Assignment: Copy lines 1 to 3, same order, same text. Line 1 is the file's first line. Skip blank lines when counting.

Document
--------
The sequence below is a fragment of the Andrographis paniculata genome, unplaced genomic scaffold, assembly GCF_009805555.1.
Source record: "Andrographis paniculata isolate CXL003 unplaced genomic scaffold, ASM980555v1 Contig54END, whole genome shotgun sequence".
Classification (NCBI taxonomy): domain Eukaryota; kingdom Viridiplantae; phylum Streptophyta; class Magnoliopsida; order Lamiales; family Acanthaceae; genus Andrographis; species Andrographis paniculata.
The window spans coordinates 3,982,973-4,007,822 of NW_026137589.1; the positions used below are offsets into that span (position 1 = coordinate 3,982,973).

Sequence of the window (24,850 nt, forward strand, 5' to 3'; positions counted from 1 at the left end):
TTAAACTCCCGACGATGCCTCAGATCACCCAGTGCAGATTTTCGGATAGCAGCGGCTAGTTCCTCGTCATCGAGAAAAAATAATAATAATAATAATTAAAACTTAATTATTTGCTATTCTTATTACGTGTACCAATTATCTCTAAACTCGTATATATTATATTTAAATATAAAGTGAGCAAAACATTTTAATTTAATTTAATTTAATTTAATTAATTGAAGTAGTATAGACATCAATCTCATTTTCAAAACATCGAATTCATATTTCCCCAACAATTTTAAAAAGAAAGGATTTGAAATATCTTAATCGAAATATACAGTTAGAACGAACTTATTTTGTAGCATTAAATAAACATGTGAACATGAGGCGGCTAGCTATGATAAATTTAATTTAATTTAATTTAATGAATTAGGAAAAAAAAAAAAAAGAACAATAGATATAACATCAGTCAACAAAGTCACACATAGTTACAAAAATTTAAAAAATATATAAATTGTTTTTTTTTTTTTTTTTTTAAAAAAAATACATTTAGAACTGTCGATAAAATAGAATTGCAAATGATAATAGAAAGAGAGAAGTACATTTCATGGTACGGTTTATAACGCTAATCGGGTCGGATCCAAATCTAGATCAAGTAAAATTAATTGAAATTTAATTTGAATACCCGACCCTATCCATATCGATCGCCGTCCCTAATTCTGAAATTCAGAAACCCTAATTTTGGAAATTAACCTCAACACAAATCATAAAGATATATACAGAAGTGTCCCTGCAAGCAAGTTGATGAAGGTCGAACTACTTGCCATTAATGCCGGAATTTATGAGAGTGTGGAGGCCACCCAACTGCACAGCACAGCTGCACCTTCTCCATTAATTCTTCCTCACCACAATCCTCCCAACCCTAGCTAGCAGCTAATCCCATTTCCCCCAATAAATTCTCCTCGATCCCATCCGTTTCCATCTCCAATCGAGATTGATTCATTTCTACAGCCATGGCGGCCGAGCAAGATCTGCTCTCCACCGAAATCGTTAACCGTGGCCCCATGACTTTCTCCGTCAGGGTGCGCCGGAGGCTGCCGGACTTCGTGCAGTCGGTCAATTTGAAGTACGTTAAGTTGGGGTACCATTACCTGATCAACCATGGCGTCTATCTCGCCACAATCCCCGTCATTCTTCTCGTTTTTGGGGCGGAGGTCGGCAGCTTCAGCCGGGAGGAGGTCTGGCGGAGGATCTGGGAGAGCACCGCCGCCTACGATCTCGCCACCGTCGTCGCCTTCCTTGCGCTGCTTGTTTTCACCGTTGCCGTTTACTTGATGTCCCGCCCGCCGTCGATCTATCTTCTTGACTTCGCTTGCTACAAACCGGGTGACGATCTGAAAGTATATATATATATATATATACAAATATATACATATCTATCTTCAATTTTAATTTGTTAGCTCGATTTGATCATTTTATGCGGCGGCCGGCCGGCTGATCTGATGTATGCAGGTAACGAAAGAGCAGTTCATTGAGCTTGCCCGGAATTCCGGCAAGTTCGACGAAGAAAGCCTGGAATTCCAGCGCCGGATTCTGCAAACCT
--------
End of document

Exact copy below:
The sequence below is a fragment of the Andrographis paniculata genome, unplaced genomic scaffold, assembly GCF_009805555.1.
Source record: "Andrographis paniculata isolate CXL003 unplaced genomic scaffold, ASM980555v1 Contig54END, whole genome shotgun sequence".
Classification (NCBI taxonomy): domain Eukaryota; kingdom Viridiplantae; phylum Streptophyta; class Magnoliopsida; order Lamiales; family Acanthaceae; genus Andrographis; species Andrographis paniculata.